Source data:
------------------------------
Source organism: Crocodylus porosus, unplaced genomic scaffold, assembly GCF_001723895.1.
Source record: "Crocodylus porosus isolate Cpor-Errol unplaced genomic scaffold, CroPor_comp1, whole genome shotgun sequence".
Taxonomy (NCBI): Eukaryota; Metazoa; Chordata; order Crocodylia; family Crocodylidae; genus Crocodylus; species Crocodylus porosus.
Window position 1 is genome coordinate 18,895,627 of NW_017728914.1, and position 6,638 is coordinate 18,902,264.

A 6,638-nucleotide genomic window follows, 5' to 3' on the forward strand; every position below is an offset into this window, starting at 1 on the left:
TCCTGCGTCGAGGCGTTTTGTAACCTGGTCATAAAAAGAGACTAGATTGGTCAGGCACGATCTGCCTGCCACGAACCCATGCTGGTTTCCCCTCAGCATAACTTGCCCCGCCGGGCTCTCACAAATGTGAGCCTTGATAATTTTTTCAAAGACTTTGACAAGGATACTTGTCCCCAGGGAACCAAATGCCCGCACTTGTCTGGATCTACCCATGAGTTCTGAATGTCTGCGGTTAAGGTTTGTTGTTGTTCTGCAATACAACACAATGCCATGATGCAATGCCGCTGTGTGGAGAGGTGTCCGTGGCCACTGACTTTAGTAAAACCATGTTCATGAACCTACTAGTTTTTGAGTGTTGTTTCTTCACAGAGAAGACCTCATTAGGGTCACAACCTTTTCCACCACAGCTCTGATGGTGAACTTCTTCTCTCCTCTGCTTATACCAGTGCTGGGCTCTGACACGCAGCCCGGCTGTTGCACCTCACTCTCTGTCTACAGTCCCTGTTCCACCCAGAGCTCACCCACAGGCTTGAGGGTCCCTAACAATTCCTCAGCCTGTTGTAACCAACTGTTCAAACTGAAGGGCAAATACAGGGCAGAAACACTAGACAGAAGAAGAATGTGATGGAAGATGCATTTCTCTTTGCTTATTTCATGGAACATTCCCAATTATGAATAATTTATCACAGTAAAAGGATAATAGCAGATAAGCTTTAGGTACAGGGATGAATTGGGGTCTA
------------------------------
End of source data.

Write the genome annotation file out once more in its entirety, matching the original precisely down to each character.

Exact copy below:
Source organism: Crocodylus porosus, unplaced genomic scaffold, assembly GCF_001723895.1.
Source record: "Crocodylus porosus isolate Cpor-Errol unplaced genomic scaffold, CroPor_comp1, whole genome shotgun sequence".
Taxonomy (NCBI): Eukaryota; Metazoa; Chordata; order Crocodylia; family Crocodylidae; genus Crocodylus; species Crocodylus porosus.
Window position 1 is genome coordinate 18,895,627 of NW_017728914.1, and position 6,638 is coordinate 18,902,264.

A 6,638-nucleotide genomic window follows, 5' to 3' on the forward strand; every position below is an offset into this window, starting at 1 on the left:
TCCTGCGTCGAGGCGTTTTGTAACCTGGTCATAAAAAGAGACTAGATTGGTCAGGCACGATCTGCCTGCCACGAACCCATGCTGGTTTCCCCTCAGCATAACTTGCCCCGCCGGGCTCTCACAAATGTGAGCCTTGATAATTTTTTCAAAGACTTTGACAAGGATACTTGTCCCCAGGGAACCAAATGCCCGCACTTGTCTGGATCTACCCATGAGTTCTGAATGTCTGCGGTTAAGGTTTGTTGTTGTTCTGCAATACAACACAATGCCATGATGCAATGCCGCTGTGTGGAGAGGTGTCCGTGGCCACTGACTTTAGTAAAACCATGTTCATGAACCTACTAGTTTTTGAGTGTTGTTTCTTCACAGAGAAGACCTCATTAGGGTCACAACCTTTTCCACCACAGCTCTGATGGTGAACTTCTTCTCTCCTCTGCTTATACCAGTGCTGGGCTCTGACACGCAGCCCGGCTGTTGCACCTCACTCTCTGTCTACAGTCCCTGTTCCACCCAGAGCTCACCCACAGGCTTGAGGGTCCCTAACAATTCCTCAGCCTGTTGTAACCAACTGTTCAAACTGAAGGGCAAATACAGGGCAGAAACACTAGACAGAAGAAGAATGTGATGGAAGATGCATTTCTCTTTGCTTATTTCATGGAACATTCCCAATTATGAATAATTTATCACAGTAAAAGGATAATAGCAGATAAGCTTTAGGTACAGGGATGAATTGGGGTCTA